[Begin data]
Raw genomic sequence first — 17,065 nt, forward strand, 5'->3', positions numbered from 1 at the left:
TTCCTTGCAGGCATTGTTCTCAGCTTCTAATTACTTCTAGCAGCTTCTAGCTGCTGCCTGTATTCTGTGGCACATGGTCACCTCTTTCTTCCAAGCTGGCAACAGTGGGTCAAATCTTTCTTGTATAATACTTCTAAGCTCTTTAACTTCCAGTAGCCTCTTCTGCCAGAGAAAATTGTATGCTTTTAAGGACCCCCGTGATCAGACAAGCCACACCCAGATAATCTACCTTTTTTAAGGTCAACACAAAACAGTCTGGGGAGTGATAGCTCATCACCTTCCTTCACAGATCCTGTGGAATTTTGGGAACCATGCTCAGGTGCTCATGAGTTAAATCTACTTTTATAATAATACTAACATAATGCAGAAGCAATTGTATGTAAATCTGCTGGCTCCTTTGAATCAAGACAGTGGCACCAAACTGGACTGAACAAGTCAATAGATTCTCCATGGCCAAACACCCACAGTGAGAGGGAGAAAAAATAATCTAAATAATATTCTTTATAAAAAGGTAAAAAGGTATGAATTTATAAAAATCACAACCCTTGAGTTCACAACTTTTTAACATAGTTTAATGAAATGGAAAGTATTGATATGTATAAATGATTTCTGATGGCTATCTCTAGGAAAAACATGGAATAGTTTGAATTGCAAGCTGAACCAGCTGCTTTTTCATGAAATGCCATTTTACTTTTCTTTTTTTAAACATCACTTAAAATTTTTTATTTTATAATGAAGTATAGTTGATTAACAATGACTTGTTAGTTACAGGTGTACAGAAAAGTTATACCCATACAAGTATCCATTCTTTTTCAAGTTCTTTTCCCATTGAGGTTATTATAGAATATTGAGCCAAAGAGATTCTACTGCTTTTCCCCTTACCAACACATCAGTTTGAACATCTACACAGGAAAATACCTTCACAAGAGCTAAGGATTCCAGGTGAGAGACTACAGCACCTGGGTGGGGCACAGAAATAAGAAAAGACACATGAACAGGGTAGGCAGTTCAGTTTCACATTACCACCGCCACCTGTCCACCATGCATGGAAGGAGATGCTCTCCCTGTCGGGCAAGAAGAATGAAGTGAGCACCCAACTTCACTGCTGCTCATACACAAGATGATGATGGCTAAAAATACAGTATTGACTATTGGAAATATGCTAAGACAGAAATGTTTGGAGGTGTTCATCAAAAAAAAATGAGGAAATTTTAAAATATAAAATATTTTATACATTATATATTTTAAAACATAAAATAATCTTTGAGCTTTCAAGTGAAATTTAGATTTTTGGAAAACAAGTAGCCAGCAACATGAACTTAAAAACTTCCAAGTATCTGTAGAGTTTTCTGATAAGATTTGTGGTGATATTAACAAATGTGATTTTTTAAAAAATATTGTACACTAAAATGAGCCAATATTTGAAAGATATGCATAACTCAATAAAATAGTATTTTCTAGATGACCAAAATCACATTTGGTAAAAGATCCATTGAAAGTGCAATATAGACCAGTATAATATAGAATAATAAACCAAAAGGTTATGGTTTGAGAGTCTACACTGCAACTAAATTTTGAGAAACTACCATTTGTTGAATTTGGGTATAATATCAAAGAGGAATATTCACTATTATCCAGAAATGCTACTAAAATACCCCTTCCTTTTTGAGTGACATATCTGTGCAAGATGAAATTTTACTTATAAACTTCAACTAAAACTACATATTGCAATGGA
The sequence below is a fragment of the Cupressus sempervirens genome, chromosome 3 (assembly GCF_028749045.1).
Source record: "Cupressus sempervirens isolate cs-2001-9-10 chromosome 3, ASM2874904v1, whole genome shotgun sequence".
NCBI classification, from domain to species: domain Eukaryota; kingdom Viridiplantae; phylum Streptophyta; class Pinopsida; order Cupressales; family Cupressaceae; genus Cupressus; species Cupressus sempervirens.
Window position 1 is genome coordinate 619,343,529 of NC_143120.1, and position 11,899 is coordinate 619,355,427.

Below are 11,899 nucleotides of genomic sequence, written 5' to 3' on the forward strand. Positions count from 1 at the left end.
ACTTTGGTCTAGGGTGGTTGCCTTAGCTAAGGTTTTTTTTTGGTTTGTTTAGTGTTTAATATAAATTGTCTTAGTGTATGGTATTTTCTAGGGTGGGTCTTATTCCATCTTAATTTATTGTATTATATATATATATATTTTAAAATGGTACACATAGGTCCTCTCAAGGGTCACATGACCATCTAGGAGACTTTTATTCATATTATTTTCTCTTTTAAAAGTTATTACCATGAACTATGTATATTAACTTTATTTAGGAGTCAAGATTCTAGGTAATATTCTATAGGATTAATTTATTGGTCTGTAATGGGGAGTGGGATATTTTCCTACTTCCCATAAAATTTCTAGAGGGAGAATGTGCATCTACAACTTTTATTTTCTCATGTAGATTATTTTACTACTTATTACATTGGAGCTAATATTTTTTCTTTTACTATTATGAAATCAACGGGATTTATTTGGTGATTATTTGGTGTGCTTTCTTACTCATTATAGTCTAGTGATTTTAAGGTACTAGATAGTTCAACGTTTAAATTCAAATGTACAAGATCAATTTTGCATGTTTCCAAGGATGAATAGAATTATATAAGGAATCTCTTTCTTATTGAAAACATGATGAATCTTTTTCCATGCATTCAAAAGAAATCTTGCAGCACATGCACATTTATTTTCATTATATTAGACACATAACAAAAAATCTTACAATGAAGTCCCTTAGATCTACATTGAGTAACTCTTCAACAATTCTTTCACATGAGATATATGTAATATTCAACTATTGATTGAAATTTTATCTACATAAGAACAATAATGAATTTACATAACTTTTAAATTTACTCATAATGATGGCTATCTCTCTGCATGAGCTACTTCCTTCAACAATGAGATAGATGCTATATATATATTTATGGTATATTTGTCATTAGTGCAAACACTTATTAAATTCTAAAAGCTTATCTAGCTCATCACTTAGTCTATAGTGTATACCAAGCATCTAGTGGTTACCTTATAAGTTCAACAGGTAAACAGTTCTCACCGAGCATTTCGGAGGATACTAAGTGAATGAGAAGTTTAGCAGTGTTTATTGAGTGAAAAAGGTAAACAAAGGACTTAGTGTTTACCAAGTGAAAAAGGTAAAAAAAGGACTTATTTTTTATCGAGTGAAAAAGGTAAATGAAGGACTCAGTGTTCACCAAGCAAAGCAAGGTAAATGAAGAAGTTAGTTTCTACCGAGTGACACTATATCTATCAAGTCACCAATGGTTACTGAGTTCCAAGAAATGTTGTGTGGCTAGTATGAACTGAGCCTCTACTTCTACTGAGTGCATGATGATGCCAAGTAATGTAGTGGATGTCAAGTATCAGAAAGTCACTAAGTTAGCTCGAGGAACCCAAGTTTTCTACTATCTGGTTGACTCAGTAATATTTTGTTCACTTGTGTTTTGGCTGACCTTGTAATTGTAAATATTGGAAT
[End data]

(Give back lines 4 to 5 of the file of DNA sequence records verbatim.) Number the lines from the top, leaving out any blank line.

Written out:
Source record: "Cupressus sempervirens isolate cs-2001-9-10 chromosome 3, ASM2874904v1, whole genome shotgun sequence".
NCBI classification, from domain to species: domain Eukaryota; kingdom Viridiplantae; phylum Streptophyta; class Pinopsida; order Cupressales; family Cupressaceae; genus Cupressus; species Cupressus sempervirens.